The Ekron Inscription

Photo © Israel Museum

Language: Phoenician (?)
(Philistine script)
Medium: limestone block
Size: 38 centimeters high
61 centimeters wide
220 lbs.
Length: 72 letters
5 lines of writing
Genre: Dedicatory Inscription
Approximate Date: 7th century BCE
Geographical Location
of Discovery:
Tel Miqne, Israel
(ancient Ekron)
Site of Discovery: Temple Complex 650
Room U
Date of Discovery: 1996
Chief Excavators: Seymour Gitin
Trude Dothan

Current Location: Israel Museum
Inventory Number: L 60

Photo © Israel Museum

13th cent. statue from Ekron

Gitin, Demsky, Naveh (1997:9)
by K. C. Hanson
(Adapted from Gitin )

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This temple was built by 'Akish, son of Padi, son of Yasid, son of Ada, son of Ya'ir, ruler of Ekron, for Ptgyh,* his (divine) lady. May she bless him, and guard him, and prolong his days, and bless his land.

*Demsky reads this divine name as "Pt[n]yh" and relates it to the Greek "Potnia" ("Lady" or "Mistress"), perhaps referring to Asherah.

1. What sort of relationship is articulated between 'Akish and his goddess? What responsibilities does each have to the other? Read 1 Kings 8:56-61, Haggai 2:1-9, and Zechariah 3:6-10 for comparison. Compare the Mesha Stele [click to link].
2. Who had the responsibility to build and maintain temples in the ancient Near East? Compare the "temple authorization" letter from Elephantine [click to link].
3. What functions did ancient Near Eastern temples serve besides providing a place of worship? In terms of politics? In terms political economics? In terms of archives?
4. Since this inscription is a dedicatory inscription, what do we know about ancient dedications of temples in terms of ritual, prayer, and liturgy? Compare 1 Kings 8:1-66; Zechariah 8:1-19; 1 Maccabees 4:42-59.
5. Compare and contrast this inscription to the one Nebuchadnezzar had inscribed on the Ishtar Gate in Babylon [click to link].

Demsky, Aaron. "Discovering a Goddess: A New Look at the Ekron Inscription Identifies Mysterious Deity." Biblical Archaeology Review 24.5 (1998) 53-58.
Demsky, Aaron. "The Name of the Goddess of Ekron: A New Reading." Journal of the Ancient Near Eastern Society 25 (1997) 1-5.
Dothan, Trude. "Ekron of the Philistines, Part 1: Where They Came From, How They Settled Down and the Place They Worshiped in." Biblical Archaeology Review 18.1 (1990) 28-38.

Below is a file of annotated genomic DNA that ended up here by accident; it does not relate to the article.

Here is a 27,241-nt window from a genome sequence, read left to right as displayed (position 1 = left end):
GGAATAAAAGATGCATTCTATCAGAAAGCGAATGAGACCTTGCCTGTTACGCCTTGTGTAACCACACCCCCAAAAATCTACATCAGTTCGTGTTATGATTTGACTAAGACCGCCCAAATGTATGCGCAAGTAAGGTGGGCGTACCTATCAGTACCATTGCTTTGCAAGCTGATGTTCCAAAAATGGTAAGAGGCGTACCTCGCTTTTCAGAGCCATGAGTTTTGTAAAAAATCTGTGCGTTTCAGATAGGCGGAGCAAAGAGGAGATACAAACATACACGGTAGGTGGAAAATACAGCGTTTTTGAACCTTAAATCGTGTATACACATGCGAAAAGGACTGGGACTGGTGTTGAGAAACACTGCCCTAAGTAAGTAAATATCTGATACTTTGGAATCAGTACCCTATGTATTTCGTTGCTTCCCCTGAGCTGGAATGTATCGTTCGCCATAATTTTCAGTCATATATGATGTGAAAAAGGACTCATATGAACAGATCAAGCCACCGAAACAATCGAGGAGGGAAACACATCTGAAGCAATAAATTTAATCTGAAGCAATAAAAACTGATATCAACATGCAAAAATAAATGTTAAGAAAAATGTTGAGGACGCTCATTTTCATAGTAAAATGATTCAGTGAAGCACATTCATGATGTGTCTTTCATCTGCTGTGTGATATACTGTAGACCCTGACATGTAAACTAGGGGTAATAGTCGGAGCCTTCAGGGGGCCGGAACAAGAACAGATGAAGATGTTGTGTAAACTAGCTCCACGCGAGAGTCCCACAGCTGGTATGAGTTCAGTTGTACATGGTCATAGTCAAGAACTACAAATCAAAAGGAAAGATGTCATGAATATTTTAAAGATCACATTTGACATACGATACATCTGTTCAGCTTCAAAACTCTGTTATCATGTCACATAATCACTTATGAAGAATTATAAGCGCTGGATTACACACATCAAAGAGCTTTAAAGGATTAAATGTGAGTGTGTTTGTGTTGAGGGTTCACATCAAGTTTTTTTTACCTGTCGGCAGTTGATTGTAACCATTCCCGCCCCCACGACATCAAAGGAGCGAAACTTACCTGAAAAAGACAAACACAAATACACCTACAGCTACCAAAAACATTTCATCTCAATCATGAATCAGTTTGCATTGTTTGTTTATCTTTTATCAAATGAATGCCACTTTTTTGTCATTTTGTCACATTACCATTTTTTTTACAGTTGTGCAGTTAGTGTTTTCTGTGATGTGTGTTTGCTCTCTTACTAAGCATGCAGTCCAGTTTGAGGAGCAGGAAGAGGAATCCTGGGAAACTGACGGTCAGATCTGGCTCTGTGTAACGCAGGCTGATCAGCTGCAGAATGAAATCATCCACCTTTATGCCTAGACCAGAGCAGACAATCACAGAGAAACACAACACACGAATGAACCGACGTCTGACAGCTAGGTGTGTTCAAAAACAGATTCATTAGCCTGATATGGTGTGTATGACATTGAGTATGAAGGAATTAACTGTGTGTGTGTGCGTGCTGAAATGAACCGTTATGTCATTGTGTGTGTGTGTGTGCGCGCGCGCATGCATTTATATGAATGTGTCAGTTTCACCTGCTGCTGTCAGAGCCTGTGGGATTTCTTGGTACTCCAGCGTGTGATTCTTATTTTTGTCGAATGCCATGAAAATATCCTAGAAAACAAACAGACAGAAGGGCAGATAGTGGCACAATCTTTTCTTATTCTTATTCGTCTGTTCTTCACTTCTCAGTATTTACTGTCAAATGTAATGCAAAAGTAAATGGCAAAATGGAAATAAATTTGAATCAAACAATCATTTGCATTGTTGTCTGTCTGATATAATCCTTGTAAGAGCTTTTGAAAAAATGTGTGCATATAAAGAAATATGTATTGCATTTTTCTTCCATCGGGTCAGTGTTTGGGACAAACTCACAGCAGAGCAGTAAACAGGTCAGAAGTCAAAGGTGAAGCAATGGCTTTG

Dothan, Trude, and Seymour Gitin. "Ekron of the Philistines: How They Lived, Worked and Worshiped for Five Hundred Years." Biblical Archaeology Review 18.1 (1990) 20-25.
Dothan, Trude, and Seymour Gitin. "Ekron." In Anchor Bible Dictionary, edited by D. N. Freedman, 2:422-28. New York: Doubleday, 1992.
Gitin, Seymour. "Cultic Inscriptions Found in Ekron." Biblical Archaeologist 53 (1990) 232.
Gitin, Seymour. "Ekron of the Philistines: Olive Oil Suppliers to the World." Biblical Archaeology Review 18.1 (1990) 20-25.
Gitin, Seymour. "Last Days of the Philistines." Archaeology 45.3 (1992) 26-31.
Gitin, Seymour. "The Neo-Assyrian Empire and Its Western Periphery." In Assyria 1995: Proceedings of the 10th Anniversary Symposium of the Neo-Assyrian Text Corpus Project, Helsinki, September 7-11, 1995, Edited by S. Parpola and R. M. Whiting, 77-103. Helsinki: The Project, 1997.
Gitin, Seymour. "New Philistine Finds at Tel Miqne-Ekron." Biblical Archaeologist 59 (1996) 70.
Gitin, Seymour. "The Rise and Fall of Ekron of the Philistines: Recent Excavations at an Urban Border Site." Biblical Archaeologist 50 (1990) 197-222.
Gitin, Seymour. "Royal Philistine Temple Inscription Found at Ekron." Biblical Archaeologist 59 (1996) 101-2.
Gitin, Seymour. "Seventh Century Cultic Elements at Ekron." In Biblical Archaeology Today, 1990, edited by A. Biran et al., 248-58. Jerusalem: Israel Exploration Society, 1996.
Gitin, Seymour. "Tel Miqne-Ekron: A Type Site for the Inner Coastal Plain in the Iron Age II Period." In Recent Excavations in Israel: Studies in Iron Age Archaeology, edited by S. Gitin and W. Dever, 23-50. The Annual of the American Schools of Oriental Research 49. Winona Lake, IN: Eisenbrauns, 1999.
Gitin, Seymour, Trude Dothan, and Joseph Naveh. "A Royal Dedicatory Inscription from Ekron." Israel Exploration Journal 48 (1997) 1-18.
Gitin, Seymour, Trude Dothan, and Joseph Naveh. "Ekron Identity Confirmed." Archaeology 51.1 (1998) 30-31.

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Last Modified: 2 April 2007